public health

Israel ‘tries to hide’ arms sales to the Philippines – report

JC Gotinga

This is AI generated summarization, which may have errors. For context, always refer to the full article.

Israel ‘tries to hide’ arms sales to the Philippines – report


While the Philippines is increasingly becoming a lucrative market for Israeli equipment, Israeli human rights advocates say they do not want Israel-made weapons to be used in 'mass executions of civilians living in slums'

MANILA, Philippines – An Israeli court banned media coverage of its hearings on a petition to block Israeli arms sales to the Philippines, which follows an apparent trend of media silence on Israel’s weapons deals with “repressive regimes,” according to a report by the Israel-based investigative magazine The Seventh Eye, republished by its English-language counterpart, +972 Magazine.

The petitioners, led by Israeli human rights lawyer Eitay Mack, wanted Israel to stop supplying arms to the administration of President Rodrigo Duterte, whom they accused of mass atrocities as well as grave violations of human rights and international law in his war on drugs and campaigns against insurgents.

On September 19, Judge Gilia Ravid of the Tel Aviv District Court ruled in favor of the state to hold the hearings entirely in chambers, or excluding media and all spectators, primarily because the case involved classified material that needed to be discussed privately. Although the petitioners said arguments involving unclassified matters could be done publicly, the state insisted that the resulting coverage would be distorted and should altogether be prohibited.

“Israeli media tends not to report on any aspect of weapons sales to repressive regimes,” the report said.

“The current president of the Philippines, Rodrigo Duterte, is a mass murderer who condones rape, shooting women in the genitals, and blowing up schools for indigenous minorities,” the petitioners wrote in their pleading. They cited a 2018 Human Rights Watch report that some 12,000 people have been killed in the drug war. The death toll has since risen to over 20,000 according to rights groups.

The Duterte government has denied these accusations, saying it’s been waging a legitimate war on illegal drugs and that most of the victims were killed while resisting arrest.

Favored source

Duterte has also repeatedly said he preferred Israel as a source of weapons and military assets.

“My orders to my military is that in terms of military equipment, particularly intelligence gathering, we only have one country to buy it from them. That is my order specifically, Israel,” he said during his visit to Israel in September 2018.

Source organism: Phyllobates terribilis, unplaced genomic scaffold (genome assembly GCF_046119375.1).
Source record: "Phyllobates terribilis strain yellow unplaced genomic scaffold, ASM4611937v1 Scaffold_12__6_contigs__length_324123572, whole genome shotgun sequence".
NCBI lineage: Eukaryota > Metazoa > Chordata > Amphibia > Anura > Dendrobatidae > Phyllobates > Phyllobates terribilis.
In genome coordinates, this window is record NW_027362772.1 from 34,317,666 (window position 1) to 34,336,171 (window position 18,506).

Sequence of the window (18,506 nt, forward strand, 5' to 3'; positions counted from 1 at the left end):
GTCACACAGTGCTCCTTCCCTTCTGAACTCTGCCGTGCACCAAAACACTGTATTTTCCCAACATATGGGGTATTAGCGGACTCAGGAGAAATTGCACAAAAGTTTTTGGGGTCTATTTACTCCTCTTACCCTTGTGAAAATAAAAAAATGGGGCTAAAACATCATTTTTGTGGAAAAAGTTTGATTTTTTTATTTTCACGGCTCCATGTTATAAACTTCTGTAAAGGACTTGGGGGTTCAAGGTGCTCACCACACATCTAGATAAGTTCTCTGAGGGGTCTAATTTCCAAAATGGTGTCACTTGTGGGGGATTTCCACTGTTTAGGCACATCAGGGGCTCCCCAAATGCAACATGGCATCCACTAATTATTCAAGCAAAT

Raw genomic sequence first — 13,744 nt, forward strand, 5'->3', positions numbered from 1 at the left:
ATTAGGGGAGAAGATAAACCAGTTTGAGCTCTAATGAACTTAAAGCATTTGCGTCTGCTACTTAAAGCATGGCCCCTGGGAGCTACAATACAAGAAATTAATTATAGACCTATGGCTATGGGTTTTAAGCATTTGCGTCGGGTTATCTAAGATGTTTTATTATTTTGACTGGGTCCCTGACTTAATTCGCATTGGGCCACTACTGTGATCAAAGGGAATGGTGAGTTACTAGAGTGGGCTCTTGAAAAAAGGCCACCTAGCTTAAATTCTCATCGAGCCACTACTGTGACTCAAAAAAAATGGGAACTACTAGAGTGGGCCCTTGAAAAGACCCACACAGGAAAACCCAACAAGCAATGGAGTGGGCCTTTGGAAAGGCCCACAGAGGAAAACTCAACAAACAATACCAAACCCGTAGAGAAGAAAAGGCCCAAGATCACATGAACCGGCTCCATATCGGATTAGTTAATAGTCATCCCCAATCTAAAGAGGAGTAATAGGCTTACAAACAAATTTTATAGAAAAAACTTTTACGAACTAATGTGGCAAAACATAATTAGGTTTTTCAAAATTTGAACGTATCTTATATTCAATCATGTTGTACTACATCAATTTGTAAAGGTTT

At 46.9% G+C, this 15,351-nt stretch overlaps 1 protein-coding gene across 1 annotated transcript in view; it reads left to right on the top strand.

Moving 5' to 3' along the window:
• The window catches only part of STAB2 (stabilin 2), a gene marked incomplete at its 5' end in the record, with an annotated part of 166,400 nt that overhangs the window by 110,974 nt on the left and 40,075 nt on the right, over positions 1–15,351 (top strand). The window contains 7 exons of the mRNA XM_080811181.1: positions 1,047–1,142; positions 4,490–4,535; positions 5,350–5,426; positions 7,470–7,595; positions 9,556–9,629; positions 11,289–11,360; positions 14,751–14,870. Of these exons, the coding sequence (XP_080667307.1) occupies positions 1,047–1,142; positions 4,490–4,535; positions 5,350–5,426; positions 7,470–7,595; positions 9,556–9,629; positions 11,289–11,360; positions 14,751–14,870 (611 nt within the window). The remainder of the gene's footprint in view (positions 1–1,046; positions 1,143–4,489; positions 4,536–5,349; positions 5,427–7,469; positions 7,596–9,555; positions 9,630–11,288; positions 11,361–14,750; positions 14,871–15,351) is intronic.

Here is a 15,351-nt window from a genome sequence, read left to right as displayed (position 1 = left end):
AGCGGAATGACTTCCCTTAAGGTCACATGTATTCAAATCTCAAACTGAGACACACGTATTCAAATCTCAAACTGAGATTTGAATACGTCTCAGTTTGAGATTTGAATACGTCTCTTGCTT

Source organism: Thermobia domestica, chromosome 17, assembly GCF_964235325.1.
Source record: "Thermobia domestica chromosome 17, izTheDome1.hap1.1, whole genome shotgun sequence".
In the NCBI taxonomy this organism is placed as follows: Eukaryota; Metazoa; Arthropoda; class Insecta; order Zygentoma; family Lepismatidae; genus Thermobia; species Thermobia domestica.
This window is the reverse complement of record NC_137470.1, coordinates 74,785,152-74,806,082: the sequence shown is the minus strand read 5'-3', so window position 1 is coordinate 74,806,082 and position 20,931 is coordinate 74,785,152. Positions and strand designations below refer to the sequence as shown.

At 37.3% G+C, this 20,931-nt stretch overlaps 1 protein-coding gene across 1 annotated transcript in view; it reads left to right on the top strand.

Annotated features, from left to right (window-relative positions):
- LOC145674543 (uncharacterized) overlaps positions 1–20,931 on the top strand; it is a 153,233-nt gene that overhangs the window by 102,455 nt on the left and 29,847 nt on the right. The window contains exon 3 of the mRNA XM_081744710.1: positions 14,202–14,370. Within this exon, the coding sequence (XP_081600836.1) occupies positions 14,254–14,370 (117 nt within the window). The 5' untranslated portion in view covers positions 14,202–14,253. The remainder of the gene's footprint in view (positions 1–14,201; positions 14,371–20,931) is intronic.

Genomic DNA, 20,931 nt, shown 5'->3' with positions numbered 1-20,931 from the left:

The Israelis did not attach conditions to the arms sales, and they wouldn’t spy on Filipinos, said Duterte, who bristles at criticism of his human rights record.

Early in Duterte’s term, the US withheld an arms sale to the Philippine National Police (PNP) after a senator questioned the drug war, which the PNP operated. That further riled up Duterte’s sour view of the US.

Increasingly lucrative

Meanwhile, the Philippines’ arms purchases from Israel increased significantly under Duterte.

From $6 million in 2015, equipment purchases from Israel rose to $21 million in 2017, with sales of radar and anti-tank weaponry.

Israel Weapons Industry, a private company, has sold thousands of its Galil Ace 5.56x45mm basic assault rifles to the PNP: 8,170 units in 2016 to 2017, 698 in 2017, and 4,933 in 2018, according to a report by Israel Defense.

In February 2018, the PNP showcased its 7.62mm Negev light machine guns from Israel among its brand new assets.

Meanwhile, in a budget hearing at the Senate on September 30 this year, Defense Secretary Delfin Lorenzana said the military had acquired two unmanned aerial vehicles (UAV), or drones, from Israel.

Two Hermes 450 UAVs were delivered to the Philippines last August, and more deliveries are expected this year, the defense chief said, including 530 small drones for the Philippine Army’s tactical units.

While the Philippines is increasingly becoming a lucrative market for Israeli equipment, the petitioners who wanted to halt the arms sales said it should be a matter of conscience.

“Beyond the question of the legality of exporting Israeli weapons to the Philippines, there are the matters of ethics and intelligence. [Philippine] state security forces armed with Israeli weapons are carrying out mass executions of civilians living in impoverished slums, and this is unacceptable,” they said. –

Add a comment

Sort by

There are no comments yet. Add your comment to start the conversation.

Summarize this article with AI

How does this make you feel?

Download the Rappler App!
Avatar photo


JC Gotinga

JC Gotinga often reports about the West Philippine Sea, the communist insurgency, and terrorism as he covers national defense and security for Rappler. He enjoys telling stories about his hometown, Pasig City. JC has worked with Al Jazeera, CNN Philippines, News5, and CBN Asia.